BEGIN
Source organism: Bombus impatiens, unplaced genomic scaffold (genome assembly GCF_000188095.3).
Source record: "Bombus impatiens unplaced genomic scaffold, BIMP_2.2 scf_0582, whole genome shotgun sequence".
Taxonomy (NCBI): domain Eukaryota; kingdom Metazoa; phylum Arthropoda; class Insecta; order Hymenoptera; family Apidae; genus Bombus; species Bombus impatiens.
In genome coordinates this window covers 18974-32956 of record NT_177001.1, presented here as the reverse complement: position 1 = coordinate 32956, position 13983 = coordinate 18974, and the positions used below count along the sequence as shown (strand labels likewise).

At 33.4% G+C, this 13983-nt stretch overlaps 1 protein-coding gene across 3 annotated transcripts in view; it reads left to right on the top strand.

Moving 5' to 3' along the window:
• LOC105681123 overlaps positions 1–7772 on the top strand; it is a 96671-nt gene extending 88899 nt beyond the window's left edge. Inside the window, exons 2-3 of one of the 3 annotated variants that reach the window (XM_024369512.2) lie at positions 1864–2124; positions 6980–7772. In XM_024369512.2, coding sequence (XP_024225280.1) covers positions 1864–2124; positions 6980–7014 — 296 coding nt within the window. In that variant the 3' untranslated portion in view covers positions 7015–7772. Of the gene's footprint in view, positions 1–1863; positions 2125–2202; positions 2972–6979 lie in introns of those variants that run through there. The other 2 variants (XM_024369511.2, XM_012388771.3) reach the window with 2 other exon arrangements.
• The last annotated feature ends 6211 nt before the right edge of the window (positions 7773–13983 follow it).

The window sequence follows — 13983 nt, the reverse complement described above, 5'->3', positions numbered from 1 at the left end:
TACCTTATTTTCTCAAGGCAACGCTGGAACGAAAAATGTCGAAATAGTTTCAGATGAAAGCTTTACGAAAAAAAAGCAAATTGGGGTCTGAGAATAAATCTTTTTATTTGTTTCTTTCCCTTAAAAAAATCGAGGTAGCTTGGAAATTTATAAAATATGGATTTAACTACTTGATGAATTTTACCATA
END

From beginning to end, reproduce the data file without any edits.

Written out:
Source organism: Bombus impatiens, unplaced genomic scaffold (genome assembly GCF_000188095.3).
Source record: "Bombus impatiens unplaced genomic scaffold, BIMP_2.2 scf_0582, whole genome shotgun sequence".
Taxonomy (NCBI): domain Eukaryota; kingdom Metazoa; phylum Arthropoda; class Insecta; order Hymenoptera; family Apidae; genus Bombus; species Bombus impatiens.
In genome coordinates this window covers 18974-32956 of record NT_177001.1, presented here as the reverse complement: position 1 = coordinate 32956, position 13983 = coordinate 18974, and the positions used below count along the sequence as shown (strand labels likewise).

At 33.4% G+C, this 13983-nt stretch overlaps 1 protein-coding gene across 3 annotated transcripts in view; it reads left to right on the top strand.

Moving 5' to 3' along the window:
• LOC105681123 overlaps positions 1–7772 on the top strand; it is a 96671-nt gene extending 88899 nt beyond the window's left edge. Inside the window, exons 2-3 of one of the 3 annotated variants that reach the window (XM_024369512.2) lie at positions 1864–2124; positions 6980–7772. In XM_024369512.2, coding sequence (XP_024225280.1) covers positions 1864–2124; positions 6980–7014 — 296 coding nt within the window. In that variant the 3' untranslated portion in view covers positions 7015–7772. Of the gene's footprint in view, positions 1–1863; positions 2125–2202; positions 2972–6979 lie in introns of those variants that run through there. The other 2 variants (XM_024369511.2, XM_012388771.3) reach the window with 2 other exon arrangements.
• The last annotated feature ends 6211 nt before the right edge of the window (positions 7773–13983 follow it).

The window sequence follows — 13983 nt, the reverse complement described above, 5'->3', positions numbered from 1 at the left end:
TACCTTATTTTCTCAAGGCAACGCTGGAACGAAAAATGTCGAAATAGTTTCAGATGAAAGCTTTACGAAAAAAAAGCAAATTGGGGTCTGAGAATAAATCTTTTTATTTGTTTCTTTCCCTTAAAAAAATCGAGGTAGCTTGGAAATTTATAAAATATGGATTTAACTACTTGATGAATTTTACCATA